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Mangrove ecosystems: Bridging life on land and water

By By HT Correspondent,


Mangroves, the distinctive trees found in intertidal regions along the world’s tropical and subtropical coastlines, have many rare qualities.(Hindustan Times)

Mangroves, the distinctive trees found in intertidal regions along the world’s tropical and subtropical coastlines, have many rare qualities. These trees play an important role and are now under serious threat. Understand the significance of mangroves.

If you visit the intertidal regions of the world’s tropical and subtropical coastlines, you will notice distinctive trees that rise from a tangle of roots wriggling out of the mud. These are mangroves --- the only species of trees that can tolerate salt water. Mangrove ecosystems have evolved over the years to bridge life between the land and sea.


Mangroves are extremely productive ecosystems which consist of diverse salt-tolerant plant species — ranging in size from small bushes to the 60-metre giants found in Ecuador. Botanists believe that mangroves originated in the Southeast Asian region and eventually set shop around the world as the seeds and seedlings travelled to fresher, brackish water — ideal conditions for their growth. Within 10 years, as the seeds took root. As these roots spread and sprouted, a single seedling gave rise to a thicket.


Usually they exist between 32 degrees north and 38 degrees south of the equator, in sheltered, intertidal areas that receive a high annual rainfall. The most extensive area of mangroves is found in Asia, followed by Africa & South America. The Sunderban mangroves of India and Bangladesh are the largest in the world.


Mangrove trees have a dense root system which give them support in the soft, water-logged land on which they grow. A common feature is that roots protrude above the soil to absorb oxygen from the air, as the sediments are poor in oxygen. Some other species develop ‘aerial roots’ — or root systems that arch high over the water. Some others develop stilt roots that branch and loop off the trunk and lower branches.


Mangroves are extremely important to coastal ecosystems they inhabit. They serve as a buffer between marine and terrestrial communities and protect shorelines from damaging winds, waves and floods. Mangrove forests move CO2 from the atmosphere into long-term storage in greater quantities than other forests, making them “among the planet’s best carbon scrubbers.” Besides, they serve as nurseries for many coral reef and important fish species.


Begins with production of carbohydrates and carbon by plants through photosynthesis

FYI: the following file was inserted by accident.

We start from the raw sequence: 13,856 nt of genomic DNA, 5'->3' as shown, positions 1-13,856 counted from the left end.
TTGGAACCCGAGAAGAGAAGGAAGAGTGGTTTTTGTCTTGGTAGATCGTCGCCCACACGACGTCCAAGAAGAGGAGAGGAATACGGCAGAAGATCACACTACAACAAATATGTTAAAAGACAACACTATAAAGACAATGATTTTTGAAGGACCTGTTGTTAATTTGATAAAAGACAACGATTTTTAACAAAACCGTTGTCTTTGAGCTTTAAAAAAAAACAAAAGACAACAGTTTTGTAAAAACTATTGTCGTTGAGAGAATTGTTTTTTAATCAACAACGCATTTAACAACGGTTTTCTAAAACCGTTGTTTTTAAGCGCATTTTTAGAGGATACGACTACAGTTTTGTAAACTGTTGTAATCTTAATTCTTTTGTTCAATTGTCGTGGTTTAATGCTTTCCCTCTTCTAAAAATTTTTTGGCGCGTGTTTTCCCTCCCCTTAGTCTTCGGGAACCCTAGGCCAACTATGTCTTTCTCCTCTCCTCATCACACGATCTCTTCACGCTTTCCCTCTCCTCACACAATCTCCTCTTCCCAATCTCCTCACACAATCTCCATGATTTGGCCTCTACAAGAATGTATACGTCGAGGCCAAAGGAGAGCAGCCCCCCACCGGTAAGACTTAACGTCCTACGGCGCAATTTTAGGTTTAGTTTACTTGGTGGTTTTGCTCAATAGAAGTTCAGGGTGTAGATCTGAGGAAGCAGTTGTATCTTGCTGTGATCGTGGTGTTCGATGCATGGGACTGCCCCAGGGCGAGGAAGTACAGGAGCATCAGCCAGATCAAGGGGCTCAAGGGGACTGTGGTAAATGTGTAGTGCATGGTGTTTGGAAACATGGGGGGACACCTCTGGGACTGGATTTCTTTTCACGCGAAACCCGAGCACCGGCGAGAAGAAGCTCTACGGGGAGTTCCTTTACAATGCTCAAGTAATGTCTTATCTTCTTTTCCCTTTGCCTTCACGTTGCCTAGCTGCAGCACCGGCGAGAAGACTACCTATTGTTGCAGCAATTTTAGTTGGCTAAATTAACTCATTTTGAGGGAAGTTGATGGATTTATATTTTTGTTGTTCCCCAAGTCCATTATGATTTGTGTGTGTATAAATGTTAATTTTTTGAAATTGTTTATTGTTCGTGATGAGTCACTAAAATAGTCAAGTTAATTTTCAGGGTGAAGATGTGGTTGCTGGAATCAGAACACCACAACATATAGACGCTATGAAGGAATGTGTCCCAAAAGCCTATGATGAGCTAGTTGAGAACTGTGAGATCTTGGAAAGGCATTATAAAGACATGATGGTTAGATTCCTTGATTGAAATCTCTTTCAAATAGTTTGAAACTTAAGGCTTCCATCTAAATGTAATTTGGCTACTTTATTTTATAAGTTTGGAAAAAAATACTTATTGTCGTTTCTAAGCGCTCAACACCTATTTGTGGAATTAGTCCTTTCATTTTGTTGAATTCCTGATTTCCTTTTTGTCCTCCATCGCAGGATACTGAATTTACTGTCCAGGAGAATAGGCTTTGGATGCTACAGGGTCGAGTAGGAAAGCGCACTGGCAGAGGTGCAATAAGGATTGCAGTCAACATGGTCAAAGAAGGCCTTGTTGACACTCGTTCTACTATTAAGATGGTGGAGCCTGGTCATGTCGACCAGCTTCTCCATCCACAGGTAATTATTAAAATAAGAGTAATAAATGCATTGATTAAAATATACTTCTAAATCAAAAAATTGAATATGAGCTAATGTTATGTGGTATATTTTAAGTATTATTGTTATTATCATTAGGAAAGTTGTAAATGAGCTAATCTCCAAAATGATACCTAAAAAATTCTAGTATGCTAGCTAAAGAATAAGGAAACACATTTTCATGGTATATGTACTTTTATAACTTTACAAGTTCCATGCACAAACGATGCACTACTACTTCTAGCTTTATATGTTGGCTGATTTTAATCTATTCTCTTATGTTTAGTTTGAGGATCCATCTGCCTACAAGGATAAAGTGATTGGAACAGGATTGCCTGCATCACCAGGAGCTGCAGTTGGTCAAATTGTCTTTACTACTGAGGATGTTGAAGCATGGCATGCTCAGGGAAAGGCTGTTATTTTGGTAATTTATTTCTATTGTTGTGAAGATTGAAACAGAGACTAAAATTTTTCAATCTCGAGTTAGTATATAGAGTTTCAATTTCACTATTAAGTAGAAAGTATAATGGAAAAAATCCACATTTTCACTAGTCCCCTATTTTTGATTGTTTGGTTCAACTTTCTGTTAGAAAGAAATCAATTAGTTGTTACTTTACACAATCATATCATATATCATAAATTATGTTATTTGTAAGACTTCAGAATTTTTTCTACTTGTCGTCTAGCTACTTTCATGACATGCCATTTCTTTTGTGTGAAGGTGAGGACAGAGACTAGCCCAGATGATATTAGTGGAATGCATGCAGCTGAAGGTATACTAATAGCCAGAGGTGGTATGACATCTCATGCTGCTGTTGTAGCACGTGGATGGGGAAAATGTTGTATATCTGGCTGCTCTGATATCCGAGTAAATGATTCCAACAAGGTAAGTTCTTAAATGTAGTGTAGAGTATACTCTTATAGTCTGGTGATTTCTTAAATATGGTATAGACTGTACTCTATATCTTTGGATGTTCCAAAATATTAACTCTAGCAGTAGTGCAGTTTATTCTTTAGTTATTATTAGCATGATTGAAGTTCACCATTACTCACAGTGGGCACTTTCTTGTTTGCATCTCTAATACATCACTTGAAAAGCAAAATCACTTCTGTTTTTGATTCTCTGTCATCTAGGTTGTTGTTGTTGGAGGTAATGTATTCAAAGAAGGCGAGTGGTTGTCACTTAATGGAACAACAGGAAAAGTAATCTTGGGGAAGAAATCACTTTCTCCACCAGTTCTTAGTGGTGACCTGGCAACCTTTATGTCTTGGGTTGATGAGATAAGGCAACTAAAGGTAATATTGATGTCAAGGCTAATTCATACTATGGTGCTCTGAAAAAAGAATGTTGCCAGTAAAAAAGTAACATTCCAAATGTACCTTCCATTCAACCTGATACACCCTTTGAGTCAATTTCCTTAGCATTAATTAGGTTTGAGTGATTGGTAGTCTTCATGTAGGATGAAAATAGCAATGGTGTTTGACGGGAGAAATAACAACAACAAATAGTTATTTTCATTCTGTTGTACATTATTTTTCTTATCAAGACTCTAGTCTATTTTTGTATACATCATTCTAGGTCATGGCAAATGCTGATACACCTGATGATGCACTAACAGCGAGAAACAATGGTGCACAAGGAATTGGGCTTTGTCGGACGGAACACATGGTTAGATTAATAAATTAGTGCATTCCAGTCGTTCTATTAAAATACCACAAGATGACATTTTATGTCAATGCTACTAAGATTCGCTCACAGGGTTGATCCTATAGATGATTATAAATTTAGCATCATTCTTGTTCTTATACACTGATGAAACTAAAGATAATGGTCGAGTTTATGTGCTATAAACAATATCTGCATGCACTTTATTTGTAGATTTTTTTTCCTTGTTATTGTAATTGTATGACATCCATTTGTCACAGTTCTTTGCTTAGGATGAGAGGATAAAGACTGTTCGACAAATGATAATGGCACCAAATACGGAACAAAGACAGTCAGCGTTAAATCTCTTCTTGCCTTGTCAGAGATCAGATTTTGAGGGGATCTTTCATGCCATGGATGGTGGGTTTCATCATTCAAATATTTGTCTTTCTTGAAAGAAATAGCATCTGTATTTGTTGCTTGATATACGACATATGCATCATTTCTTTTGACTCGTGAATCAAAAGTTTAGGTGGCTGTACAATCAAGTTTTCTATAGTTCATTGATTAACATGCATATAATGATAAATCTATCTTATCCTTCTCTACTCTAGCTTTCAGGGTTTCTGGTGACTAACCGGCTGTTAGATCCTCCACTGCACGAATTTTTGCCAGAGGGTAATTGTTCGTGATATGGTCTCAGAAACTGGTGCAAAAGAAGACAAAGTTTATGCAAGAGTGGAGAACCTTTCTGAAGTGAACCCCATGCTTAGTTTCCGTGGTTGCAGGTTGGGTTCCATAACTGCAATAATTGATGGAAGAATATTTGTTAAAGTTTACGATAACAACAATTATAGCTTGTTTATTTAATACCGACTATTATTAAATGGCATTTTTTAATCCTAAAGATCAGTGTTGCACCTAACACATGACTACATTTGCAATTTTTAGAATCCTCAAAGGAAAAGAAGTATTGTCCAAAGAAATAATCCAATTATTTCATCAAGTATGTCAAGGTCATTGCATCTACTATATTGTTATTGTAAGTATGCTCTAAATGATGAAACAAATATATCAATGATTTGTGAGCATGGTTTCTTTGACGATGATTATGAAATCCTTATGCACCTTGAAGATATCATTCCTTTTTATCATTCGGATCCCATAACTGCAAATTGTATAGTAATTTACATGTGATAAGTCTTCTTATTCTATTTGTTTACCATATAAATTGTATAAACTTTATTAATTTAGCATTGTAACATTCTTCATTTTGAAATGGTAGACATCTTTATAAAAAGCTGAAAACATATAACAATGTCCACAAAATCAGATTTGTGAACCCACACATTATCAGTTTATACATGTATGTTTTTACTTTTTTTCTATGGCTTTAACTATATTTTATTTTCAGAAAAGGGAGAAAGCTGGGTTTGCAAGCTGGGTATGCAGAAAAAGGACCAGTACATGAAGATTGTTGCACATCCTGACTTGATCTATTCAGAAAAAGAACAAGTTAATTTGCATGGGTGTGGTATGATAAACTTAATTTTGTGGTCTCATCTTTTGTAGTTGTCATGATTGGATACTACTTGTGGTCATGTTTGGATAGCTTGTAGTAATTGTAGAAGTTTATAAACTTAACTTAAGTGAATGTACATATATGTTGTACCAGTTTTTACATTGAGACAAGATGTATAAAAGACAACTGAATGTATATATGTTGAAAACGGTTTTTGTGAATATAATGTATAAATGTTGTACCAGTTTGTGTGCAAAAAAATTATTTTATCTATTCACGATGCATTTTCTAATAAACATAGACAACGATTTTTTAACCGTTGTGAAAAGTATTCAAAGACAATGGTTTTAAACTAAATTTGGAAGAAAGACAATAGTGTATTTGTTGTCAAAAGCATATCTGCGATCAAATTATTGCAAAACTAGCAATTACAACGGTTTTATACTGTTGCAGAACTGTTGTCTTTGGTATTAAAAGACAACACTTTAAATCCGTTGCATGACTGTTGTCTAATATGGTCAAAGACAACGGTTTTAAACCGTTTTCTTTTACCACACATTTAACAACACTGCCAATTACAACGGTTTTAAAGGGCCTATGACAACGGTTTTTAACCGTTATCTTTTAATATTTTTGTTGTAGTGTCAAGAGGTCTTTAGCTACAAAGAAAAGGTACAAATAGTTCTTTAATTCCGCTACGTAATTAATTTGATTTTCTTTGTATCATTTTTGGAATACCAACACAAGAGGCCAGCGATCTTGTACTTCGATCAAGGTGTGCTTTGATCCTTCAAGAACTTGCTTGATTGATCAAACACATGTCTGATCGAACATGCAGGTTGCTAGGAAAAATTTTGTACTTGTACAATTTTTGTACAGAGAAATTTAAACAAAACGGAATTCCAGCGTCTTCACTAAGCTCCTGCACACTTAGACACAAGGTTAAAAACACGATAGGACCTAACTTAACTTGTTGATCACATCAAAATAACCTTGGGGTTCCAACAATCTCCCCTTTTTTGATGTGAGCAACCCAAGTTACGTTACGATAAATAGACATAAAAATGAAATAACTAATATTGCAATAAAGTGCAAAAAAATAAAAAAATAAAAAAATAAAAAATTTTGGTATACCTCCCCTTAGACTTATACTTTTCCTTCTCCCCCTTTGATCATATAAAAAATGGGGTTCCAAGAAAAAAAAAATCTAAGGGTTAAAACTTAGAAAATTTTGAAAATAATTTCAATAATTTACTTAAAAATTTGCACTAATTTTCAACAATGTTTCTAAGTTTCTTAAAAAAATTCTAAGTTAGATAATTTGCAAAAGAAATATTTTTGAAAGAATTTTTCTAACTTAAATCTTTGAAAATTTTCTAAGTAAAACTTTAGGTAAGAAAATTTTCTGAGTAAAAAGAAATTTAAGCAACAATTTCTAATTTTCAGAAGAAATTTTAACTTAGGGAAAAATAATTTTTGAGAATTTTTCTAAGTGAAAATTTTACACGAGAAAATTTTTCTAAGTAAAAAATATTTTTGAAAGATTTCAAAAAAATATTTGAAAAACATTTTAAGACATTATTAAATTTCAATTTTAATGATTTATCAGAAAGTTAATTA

Leaf litter is then fragmented by the grazing action of amphipods and crabs

Decomposition continues through microbial and fungal decay of leaf detritus and use and re-use of detrital particles by very small-sized invertebrates like meiofauna and species like worms, molluscs, prawns and crabs

These detritivores are in turn preyed upon by lower carnivores

The food chain ends with higher carnivores such as large fish, birds of prey, wild cats or man himself.


Clearing: Mangrove forests, often seen as unproductive and smelly, are cleared to make room for agricultural land, human settlements etc..

Overharvesting: In some parts of the world it is no longer sustainable so it threatening the future of ecosystem.

Changes in rivers: Dams and irrigation reduce the amount of water reaching mangrove forests, changing the level of salinity in the water. If salinity is very high, the mangroves cannot survive. If it is very low, it can lead to mangroves drying out.

Increased erosion: Land deforestation can massively increase the amount of sediment in rivers. This can overcome the mangrove forest’s filtering ability.

Overfishing: Global overfishing crisis impacts the balance of food chains and mangrove fish communities.

Destruction of coral reefs: When coral reefs are destroyed, the stronger waves and currents reaching the coast can undermine the fine sediment in which the mangroves grow.

Pollution: Fertilisers, pesticides, and other toxic man-made chemicals carried by river systems from sources upstream can kill animals in mangrove forests.

Climate change: Mangroves require stable sea levels for long-term survival. They are therefore extremely sensitive to current rising sea levels caused by global warming and climate change.


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